Steffen Schwigon (on the left) working on benchmarking Perl and a release of Net::SSH::Perl, amongst other things. Aristotle Pagaltzis (on the right) was working on a modern replacement for Module::CoreList, which will provide an API for finding out which modules were shipped with which versions of Perl. It's functionality that's very useful for other people developing CPAN tools.

Christian Walde worked on PPI, which lets you parse Perl code. A number of tools use PPI, for example to parse modules and scripts looking for dependencies. Matt Horsfall helped out on PPI as well. Daniel "Bulk" Dragan worked on a range of Windows-related issues, in particular fixing a challenging Heisenbug in Test::Harness.

Tim Bunce is the author of DBI, and current maintainer of Devel::NYTProf. At the QAH he released a new version of DBI, and joined in a number of the discussions.

Olivier Mengué worked on some Dist::Zilla plugins and did a new release of Pod::Spell. Paul Johnson is the author of Devel::Cover, Perl's awesome test coverage tool. He worked on CPAN Cover, his service which runs Devel::Cover on all CPAN modules, and continued discussions with Olaf Alders on getting the coverage data in MetaCPAN (Paul's blog post).

Philippe Bruhat (BOOK, left) worked on Git::Database, did some Perl 6 work, and with Olivier started working on collecting CPAN dependency information for Linux distros (Philippe's blog post). Slaven Rezic worked on CPAN::Plugin::Sysdeps, a new plugin for the CPAN module which will install non-CPAN dependencies (eg C libraries) automatically.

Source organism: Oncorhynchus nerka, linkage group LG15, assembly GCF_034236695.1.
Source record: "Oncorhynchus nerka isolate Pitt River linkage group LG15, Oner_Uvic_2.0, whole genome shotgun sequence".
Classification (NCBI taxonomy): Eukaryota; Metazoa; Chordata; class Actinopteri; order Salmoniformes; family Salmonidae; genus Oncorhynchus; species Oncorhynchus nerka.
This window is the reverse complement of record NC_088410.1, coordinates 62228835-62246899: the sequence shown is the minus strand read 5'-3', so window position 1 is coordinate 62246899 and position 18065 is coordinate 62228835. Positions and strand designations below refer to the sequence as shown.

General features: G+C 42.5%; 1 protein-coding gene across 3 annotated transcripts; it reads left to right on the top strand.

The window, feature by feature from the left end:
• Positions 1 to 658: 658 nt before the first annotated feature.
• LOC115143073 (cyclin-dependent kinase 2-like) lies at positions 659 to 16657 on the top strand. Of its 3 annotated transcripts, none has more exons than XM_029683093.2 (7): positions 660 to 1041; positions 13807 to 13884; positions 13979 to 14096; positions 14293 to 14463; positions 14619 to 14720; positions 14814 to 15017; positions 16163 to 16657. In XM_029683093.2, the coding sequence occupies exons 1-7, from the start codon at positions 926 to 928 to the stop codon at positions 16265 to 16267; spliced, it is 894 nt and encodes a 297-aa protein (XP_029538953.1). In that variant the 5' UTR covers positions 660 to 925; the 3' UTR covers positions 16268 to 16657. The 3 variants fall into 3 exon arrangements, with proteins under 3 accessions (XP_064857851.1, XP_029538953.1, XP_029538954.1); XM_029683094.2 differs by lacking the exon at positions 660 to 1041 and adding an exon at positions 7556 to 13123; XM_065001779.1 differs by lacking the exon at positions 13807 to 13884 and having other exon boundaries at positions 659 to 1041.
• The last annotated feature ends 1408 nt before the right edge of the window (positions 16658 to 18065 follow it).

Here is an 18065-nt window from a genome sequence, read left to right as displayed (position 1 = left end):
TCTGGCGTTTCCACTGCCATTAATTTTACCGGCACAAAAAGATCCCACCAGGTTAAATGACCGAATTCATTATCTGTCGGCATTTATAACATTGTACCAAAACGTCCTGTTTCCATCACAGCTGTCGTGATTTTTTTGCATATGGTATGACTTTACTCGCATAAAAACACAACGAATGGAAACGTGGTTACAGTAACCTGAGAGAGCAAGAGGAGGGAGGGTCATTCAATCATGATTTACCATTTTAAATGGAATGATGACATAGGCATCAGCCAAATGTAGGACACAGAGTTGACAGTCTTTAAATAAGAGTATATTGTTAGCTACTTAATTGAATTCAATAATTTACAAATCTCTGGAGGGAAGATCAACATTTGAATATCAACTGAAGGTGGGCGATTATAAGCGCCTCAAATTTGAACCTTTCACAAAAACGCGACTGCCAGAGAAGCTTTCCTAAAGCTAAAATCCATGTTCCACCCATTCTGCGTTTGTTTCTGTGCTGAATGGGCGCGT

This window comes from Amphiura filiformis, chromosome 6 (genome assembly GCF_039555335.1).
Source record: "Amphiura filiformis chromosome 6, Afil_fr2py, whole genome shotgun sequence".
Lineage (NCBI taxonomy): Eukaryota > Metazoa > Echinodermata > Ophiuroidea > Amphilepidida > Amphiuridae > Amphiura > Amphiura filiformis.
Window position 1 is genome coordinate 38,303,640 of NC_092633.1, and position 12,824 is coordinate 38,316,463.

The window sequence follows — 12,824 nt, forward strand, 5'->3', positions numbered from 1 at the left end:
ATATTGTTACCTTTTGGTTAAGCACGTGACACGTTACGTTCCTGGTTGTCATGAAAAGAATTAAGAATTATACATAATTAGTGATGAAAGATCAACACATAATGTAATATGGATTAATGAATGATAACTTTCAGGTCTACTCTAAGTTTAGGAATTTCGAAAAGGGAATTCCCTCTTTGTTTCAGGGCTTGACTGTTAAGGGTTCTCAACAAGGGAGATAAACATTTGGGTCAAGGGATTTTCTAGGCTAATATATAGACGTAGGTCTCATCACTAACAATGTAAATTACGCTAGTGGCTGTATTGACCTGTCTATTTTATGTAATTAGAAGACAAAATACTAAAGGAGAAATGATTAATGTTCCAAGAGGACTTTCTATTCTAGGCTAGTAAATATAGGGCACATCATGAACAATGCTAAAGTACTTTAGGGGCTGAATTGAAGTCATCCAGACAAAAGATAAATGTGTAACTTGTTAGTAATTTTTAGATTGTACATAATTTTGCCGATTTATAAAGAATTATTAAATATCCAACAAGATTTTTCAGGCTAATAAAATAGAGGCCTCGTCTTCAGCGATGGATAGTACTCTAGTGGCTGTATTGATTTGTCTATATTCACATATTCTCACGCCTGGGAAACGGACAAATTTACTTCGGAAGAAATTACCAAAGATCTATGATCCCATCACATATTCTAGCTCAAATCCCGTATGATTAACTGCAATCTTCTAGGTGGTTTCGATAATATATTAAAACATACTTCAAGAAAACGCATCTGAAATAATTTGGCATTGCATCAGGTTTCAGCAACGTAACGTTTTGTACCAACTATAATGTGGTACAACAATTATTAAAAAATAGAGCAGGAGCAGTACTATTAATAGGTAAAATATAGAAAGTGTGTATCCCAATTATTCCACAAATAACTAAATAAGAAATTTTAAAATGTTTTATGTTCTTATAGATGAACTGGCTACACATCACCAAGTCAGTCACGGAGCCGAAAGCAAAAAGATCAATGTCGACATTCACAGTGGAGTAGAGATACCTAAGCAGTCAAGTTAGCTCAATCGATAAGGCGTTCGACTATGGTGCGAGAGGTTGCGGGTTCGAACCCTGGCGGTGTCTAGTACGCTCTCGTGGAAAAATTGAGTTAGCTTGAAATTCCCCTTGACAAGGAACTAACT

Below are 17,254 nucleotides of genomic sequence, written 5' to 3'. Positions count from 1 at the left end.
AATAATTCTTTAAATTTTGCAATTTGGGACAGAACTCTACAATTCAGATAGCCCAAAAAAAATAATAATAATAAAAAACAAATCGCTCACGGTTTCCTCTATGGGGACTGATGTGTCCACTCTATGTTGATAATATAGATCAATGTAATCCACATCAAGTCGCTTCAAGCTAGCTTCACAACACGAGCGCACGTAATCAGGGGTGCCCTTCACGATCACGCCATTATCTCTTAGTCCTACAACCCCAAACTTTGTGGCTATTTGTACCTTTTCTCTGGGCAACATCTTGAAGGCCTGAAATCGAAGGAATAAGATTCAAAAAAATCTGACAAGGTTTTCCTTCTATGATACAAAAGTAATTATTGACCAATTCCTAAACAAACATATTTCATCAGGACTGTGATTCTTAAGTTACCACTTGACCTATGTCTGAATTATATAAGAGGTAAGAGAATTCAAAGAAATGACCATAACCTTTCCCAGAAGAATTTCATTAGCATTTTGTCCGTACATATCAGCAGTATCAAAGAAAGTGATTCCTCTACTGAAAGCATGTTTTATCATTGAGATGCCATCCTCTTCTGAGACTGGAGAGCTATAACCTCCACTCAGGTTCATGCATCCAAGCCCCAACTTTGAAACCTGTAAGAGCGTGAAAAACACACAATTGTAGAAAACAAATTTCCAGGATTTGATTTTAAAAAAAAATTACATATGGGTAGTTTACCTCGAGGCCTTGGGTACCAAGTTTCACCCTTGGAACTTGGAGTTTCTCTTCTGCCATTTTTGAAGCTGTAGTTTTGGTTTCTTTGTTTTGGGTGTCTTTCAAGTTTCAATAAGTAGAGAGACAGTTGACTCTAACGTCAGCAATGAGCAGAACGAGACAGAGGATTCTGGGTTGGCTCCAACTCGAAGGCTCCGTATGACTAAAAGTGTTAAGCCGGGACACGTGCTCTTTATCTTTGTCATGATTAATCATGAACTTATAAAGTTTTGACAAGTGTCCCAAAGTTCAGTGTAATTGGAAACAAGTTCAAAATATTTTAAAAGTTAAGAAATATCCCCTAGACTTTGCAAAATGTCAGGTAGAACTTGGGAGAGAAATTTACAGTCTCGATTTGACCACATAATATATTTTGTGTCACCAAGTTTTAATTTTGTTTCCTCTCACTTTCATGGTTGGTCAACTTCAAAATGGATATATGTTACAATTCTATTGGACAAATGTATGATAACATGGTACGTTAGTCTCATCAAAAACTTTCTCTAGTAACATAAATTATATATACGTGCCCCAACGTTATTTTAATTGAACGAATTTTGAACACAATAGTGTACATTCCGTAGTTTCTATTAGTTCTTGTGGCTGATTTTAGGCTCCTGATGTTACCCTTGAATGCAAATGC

A group of us got together to discuss the River model for CPAN - a way to think about the dependency graph, and improving the reliability of CPAN. We agreed to add this information to MetaCPAN, and Joel Berger coded the changes up for MetaCPAN, and Barbara worked on ideas for the UI changes. I took some actions to work on (blog post on River discussion).

No summary of the QAH is complete without Wendy (seen here with Colin Newell): every year she comes and helps things run smoothly. Each day she would go and buy fresh fruit and veg, then chop them up into healthy snacks. And provide less healthy snacks too. She'd run errands and basically do whatever would help everyone stay focussed. And then she'd go into the discussions, take notes, and transcribe them (Wendy's blog post). Thank you Wendy!

And finally, the obligatory group photo:

Hopefully that gives you a feel for the QAH, and why it's the favourite event of the year for so many attendees. You're in a room with a bunch of other people who care about the same things, and you get lots of stuff done. You also go away with a long list of things to work on for the coming year, and fired up to do them.

It wouldn't be possible to hold the event without the support of our fantastic sponsors. If you get a chance, please thank them, as we all do: FastMail, ActiveState, ZipRecruiter, Strato, SureVoIP, CV-Library, OpusVL, thinkproject!, MongoDB, Infinity, Dreamhost, Campus Explorer, Perl 6, Perl Careers, Evozon, Booking, Eligo, Oetiker+Partner, CAPSiDE, Perl Services, Procura, Constructor.io, Robbie Bow, Ron Savage, Charlie Gonzalez, Justin Cook.

This year's QAH was organised by Barbie, JJ Allen, and me. We don't know where next year's QAH will be yet, but it will be somewhere in Europe.

Most of the photos used here were taken by JJ, and lifted from his QAH album on flickr. The not-so-good pictures were taken by me.

2 Comments

The same picture accompanies two different paragraphs. Are you sure all the mentioned people are in it?

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About Neil Bowers

user-pic Perl hacker since 1992.